The cover-up culture continues. Government prorogues Parliament and evades a public report. Crucial evidence fails to reach the principal meat hygiene expert. The nuclear industry withholds costly research from public inquiries.
But these are just the head-line stories. Quasi-government research organisations now regularly agree "no surprises" deals with ministries.
Surely surprise is exactly what innovative research is about. Complex contracts, originally devised to counter industrial espionage, now control government research about nursery schools.
Civil servants currently instruct that research reports should not be published until after the general election. How do they justify hiding publicly-funded information in case it influences public choice in a democratic process?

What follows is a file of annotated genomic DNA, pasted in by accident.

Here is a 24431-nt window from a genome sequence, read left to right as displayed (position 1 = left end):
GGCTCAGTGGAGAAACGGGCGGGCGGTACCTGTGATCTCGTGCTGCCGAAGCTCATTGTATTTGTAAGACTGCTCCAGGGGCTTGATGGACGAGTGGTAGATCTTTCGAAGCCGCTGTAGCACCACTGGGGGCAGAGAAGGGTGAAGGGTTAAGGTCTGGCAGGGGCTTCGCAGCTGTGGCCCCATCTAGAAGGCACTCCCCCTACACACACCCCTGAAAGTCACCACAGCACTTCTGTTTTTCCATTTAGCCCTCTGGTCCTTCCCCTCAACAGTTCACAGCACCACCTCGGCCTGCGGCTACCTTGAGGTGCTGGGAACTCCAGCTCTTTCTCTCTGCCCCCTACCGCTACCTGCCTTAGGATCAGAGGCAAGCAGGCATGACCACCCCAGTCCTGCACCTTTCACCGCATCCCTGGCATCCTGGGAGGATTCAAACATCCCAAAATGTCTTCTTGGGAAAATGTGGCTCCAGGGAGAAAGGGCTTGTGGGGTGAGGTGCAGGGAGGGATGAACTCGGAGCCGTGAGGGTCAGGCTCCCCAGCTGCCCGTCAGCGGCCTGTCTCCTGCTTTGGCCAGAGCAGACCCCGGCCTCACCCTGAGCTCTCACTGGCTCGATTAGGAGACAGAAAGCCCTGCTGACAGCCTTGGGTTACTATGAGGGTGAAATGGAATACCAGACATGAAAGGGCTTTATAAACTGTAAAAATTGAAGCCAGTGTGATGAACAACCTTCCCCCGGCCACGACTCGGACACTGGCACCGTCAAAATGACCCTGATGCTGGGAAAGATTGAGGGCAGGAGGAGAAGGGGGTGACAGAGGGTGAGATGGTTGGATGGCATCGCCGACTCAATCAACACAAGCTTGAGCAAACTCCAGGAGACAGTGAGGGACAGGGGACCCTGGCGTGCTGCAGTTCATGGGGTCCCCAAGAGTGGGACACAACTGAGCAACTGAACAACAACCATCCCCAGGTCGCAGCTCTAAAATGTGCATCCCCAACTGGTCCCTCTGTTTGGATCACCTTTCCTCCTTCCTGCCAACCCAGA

Entities that abuse the integrity of inquiry will eventually fail to attract the best researchers. Working for progressive organisations such as the Rowntree Foundation is already recognised as more worthwhile than being in the clutches of civil servants.
To make the point, academics might start a "slow boycott" of government work. If there is no protest, those who whistle-blow, leak, and break confidentiality will become the sole protectors of public interest. This has its place, but ultimately is not an attractive scenario.
Christopher Williams School of education University of Birmingham